Exploitation of heterosis for simultaneous improvement in both grain and stover yields of arid zone pearl millet (Pennisetum glaucum (L.) R. Br.) uri icon

abstract

  • The requirement for simultaneous increases in stover as well as grain yields in pearl millet in arid zone environments means that conventional selection for grain yield improvement through increased harvest index (HI) is not applicable to such environments. In addition, there is a need to retain the adaptive traits present in local landrace germplasm, so that new cultivars for the arid zone do not trade increased productivity for reduced yield stability and increased risk of crop failure. This research was designed to test the hypothesis that it will be possible to meet these requirements by exploiting heterosis for overall biomass production in topcross hybrids (TCH) made with adapted, landrace-derived pollinators and dual purpose male-sterile seed parents, which partition the extra biomass of their hybrids equally to grain and stover. General combining ability (GCA) estimates for seven landrace-derived populations/varieties, derived from multi-environment tests in arid zone environments, indicated that selection history played a large role in determining GCA for both biomass and HI, with prior selection (for grain yield) favoring GCA for HI at the expense of GCA for biomass. A similar analysis of a set of male-sterile seed parents indicated a wide range of GCA for both grain and stover yields, with a similar tradeoff of GCA for one trait against GCA for the other. It was, however, possible to identify several parental lines with a positive GCA for biomass, achieved by a positive GCA for growth rate, and neutral GCA for HI, resulting in positive/neutral GCA for both stover and grain yields. A limited test of the ability of parental GCA to predict heterosis in TCH indicated that heterosis for stover yield was closely related to pollinator GCA for stover yield, and heterosis for grain yield was related to both pollinator and A-line GCA for HI. The same test confirmed the original hypothesis that crosses of parents with positive GCA for biomass/growth rate and neutral GCA for HI could produce TCH with positive heterosis for grain yield without an off-setting negative heterosis for stover yield. The frequency of such parental lines was limited, however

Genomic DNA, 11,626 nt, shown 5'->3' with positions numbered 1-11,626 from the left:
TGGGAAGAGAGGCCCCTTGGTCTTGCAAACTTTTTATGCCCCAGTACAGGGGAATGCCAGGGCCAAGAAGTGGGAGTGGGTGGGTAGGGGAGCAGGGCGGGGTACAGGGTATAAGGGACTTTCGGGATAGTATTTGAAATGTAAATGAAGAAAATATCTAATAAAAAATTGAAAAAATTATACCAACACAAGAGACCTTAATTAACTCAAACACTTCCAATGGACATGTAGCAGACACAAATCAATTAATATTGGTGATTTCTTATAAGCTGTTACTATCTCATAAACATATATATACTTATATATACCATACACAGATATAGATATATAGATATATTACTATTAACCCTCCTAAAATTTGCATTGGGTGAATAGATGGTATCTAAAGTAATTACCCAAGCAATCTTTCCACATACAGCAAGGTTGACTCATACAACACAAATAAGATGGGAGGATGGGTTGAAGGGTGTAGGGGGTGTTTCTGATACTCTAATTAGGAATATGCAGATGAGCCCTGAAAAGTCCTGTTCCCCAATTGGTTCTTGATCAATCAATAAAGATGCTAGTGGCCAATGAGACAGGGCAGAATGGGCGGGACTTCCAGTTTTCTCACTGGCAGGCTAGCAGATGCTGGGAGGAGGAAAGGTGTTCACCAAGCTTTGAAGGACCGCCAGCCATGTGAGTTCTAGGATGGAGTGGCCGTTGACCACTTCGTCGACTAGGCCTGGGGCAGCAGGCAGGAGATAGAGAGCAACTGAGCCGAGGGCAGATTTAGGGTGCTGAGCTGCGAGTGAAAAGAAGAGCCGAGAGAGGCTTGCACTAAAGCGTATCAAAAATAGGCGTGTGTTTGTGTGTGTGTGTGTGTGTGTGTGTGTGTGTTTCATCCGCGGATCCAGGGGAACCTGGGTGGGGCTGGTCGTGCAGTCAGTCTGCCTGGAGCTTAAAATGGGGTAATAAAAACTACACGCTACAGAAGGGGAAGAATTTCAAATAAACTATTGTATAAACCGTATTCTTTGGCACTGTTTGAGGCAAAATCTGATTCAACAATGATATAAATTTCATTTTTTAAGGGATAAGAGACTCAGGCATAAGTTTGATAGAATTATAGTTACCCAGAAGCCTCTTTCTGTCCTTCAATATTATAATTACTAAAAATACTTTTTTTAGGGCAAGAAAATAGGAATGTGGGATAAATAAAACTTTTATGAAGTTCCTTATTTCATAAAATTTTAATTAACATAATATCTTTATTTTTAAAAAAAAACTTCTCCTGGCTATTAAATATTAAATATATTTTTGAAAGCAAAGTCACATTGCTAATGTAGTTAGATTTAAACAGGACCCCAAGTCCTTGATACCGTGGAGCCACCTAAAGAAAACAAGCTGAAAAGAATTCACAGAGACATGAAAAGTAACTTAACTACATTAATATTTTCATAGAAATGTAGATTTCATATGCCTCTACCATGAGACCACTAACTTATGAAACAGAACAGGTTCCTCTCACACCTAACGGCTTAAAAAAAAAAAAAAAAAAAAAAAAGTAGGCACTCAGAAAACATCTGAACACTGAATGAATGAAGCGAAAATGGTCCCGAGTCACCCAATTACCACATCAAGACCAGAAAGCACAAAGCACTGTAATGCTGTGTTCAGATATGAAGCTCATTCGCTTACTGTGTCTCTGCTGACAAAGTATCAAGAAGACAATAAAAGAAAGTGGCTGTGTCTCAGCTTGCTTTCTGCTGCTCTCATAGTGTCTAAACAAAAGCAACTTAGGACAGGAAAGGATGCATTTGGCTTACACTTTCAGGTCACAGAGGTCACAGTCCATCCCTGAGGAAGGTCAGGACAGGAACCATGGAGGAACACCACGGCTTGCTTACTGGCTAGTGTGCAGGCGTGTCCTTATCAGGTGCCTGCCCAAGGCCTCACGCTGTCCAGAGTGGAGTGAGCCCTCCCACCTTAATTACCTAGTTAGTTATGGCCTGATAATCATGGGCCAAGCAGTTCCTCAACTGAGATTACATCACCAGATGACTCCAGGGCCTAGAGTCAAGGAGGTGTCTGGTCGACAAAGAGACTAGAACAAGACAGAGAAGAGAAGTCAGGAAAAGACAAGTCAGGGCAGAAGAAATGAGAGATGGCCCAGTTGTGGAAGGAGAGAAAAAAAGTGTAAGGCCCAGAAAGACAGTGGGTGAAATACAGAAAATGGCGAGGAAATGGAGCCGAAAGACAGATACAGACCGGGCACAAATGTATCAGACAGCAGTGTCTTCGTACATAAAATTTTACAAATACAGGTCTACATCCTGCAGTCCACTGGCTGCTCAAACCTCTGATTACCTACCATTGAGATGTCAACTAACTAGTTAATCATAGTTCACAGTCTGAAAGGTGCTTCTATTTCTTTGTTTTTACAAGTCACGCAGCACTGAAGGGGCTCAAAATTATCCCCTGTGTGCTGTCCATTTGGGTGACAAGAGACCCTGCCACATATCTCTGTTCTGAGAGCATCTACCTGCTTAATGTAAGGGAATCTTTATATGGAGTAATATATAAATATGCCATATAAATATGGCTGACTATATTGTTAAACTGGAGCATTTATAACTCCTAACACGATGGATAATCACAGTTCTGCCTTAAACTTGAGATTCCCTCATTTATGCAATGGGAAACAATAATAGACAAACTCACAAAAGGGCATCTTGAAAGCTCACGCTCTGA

publication date

  • 2003
  • 2003